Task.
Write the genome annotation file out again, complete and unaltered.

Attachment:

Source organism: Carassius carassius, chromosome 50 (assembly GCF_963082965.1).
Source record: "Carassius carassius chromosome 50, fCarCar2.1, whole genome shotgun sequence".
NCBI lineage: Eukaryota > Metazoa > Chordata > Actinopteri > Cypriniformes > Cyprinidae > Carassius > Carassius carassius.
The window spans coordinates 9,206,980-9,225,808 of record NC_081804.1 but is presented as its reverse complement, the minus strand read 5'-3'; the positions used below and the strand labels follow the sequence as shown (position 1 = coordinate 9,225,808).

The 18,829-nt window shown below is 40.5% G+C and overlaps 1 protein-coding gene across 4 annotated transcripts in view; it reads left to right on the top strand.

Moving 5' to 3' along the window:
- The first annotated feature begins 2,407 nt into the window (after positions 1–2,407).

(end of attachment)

Source organism: Carassius carassius, chromosome 50 (assembly GCF_963082965.1).
Source record: "Carassius carassius chromosome 50, fCarCar2.1, whole genome shotgun sequence".
NCBI lineage: Eukaryota > Metazoa > Chordata > Actinopteri > Cypriniformes > Cyprinidae > Carassius > Carassius carassius.
The window spans coordinates 9,206,980-9,225,808 of record NC_081804.1 but is presented as its reverse complement, the minus strand read 5'-3'; the positions used below and the strand labels follow the sequence as shown (position 1 = coordinate 9,225,808).

The 18,829-nt window shown below is 40.5% G+C and overlaps 1 protein-coding gene across 4 annotated transcripts in view; it reads left to right on the top strand.

Moving 5' to 3' along the window:
- The first annotated feature begins 2,407 nt into the window (after positions 1–2,407).